All of these things (including the other 2) are things to grieve b/c they are hurtful, they are & will be part of the grieving process. The circumstances and everything involved during this time, and leading up to it, will be part of your grieving process. Give them neutral acknowledgment when the thoughts come, but then immediately switch the page to something else or start singing or whatever it takes; keep the blinders on especially with your thought life, and keep those shears handy, going after those thoughts like a madwoman. We are told to guard our hearts with all diligence; and keeping a tight rein on justifiable anger, justifiable resentments, and anything else you have no control over, is one way to guard our hearts. (It's the justifiable ones, that are the hardest.) The helmet of salvation protects your head; it's there to protect your mind. The emotions follow what the mind dwells on; so neutrally acknowledge but then cut off the thoughts before they have a chance to grow and produce stalks and roots and effect your emotions, which will damage your heart. No roots of bitterness allowed to grow in your heart's garden! Guard your heart! Don't allow your mind to linger there, and dwell on them. You are doing this protectively for you, not for them.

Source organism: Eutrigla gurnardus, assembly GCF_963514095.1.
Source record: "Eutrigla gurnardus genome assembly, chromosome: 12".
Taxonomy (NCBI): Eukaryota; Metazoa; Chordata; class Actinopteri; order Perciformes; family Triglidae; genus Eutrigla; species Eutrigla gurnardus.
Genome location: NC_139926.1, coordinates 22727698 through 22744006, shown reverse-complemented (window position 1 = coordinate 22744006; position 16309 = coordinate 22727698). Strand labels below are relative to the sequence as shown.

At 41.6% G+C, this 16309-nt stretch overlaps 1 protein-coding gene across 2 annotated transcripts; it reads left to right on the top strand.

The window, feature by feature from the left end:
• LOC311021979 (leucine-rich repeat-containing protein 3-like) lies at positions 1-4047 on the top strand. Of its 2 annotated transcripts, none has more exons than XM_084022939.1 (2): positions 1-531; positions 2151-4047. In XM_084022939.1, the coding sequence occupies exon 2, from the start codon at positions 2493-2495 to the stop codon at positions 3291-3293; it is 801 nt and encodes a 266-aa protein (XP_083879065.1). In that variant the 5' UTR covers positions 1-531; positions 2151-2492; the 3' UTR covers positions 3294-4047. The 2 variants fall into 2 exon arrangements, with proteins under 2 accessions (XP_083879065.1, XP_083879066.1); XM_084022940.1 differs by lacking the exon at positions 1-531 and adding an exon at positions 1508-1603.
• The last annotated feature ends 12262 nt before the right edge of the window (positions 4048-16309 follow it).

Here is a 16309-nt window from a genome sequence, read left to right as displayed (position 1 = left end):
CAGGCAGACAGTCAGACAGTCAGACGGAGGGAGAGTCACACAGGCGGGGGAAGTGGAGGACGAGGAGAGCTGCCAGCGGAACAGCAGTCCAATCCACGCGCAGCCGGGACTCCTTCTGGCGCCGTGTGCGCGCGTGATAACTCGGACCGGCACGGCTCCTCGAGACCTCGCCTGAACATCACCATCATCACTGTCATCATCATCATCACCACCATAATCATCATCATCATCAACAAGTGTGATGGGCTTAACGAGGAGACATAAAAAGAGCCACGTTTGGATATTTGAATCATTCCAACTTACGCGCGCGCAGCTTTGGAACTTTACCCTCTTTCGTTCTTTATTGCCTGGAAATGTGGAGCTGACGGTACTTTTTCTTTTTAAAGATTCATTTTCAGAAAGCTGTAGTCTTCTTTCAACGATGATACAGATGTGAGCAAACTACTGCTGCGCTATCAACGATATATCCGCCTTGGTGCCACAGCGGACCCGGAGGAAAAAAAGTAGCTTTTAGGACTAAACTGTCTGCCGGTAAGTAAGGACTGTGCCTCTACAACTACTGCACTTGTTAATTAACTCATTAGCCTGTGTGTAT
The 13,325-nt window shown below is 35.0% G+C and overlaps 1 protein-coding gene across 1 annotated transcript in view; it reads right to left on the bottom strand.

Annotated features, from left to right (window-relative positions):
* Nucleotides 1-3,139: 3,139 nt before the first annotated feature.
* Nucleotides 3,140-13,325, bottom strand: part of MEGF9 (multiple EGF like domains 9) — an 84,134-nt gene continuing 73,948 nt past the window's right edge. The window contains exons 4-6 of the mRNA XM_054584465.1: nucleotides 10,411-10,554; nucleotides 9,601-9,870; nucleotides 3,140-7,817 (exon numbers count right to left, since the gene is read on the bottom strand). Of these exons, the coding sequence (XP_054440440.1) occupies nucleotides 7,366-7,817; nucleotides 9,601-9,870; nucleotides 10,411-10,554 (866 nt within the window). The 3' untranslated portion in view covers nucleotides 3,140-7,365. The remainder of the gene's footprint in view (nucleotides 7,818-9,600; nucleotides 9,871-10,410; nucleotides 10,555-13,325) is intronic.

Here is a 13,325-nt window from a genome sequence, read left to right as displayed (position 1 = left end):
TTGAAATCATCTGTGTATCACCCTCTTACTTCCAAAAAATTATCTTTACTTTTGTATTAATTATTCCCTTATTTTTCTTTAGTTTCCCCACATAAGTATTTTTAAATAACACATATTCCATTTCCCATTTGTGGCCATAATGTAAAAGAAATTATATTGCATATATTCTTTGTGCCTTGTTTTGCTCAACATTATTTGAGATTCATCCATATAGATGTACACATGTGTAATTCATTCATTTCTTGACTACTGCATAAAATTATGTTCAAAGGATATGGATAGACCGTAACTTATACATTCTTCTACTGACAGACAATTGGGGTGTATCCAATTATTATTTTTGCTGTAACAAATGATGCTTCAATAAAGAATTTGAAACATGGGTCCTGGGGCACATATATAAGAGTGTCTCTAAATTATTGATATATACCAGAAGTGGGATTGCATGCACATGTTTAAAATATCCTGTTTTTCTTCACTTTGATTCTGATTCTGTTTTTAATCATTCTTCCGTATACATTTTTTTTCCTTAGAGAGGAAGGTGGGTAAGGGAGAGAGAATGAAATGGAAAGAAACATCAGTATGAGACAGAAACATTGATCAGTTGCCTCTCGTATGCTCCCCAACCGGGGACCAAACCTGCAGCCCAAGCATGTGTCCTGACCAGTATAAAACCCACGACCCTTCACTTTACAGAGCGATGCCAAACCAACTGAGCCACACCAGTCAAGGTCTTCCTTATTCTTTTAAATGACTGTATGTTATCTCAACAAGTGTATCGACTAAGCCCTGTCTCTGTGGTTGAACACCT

Don't force yourself to try to forgive them right away, either. That will come as part of the grieving process. Don't let well-meaning believers tell you otherwise. Sometimes it's all you can do to struggle with today's grief added to today's living tasks, you do NOT have endless resources. They just don't appreciate that. B/c they are not grieving like you are! Forgiveness starts as an act of the will, so yes you can do that initial part; but don't let people push or rush the grieving and forgiving process. The 5 stages of grief are true, but every individual navigates them differently, out of order, with different expressions, and repeats many of the steps, many times, out of sequence. It is your own journey, not theirs, so don't let well-meaning people tell you you must forgive, you must do this, and you must do that, and you need to move on, she's in a better place, blah blah blah. Duh, you already know that. They don't know what to say in the face of your pain, and are clumsily trying to say something helpful.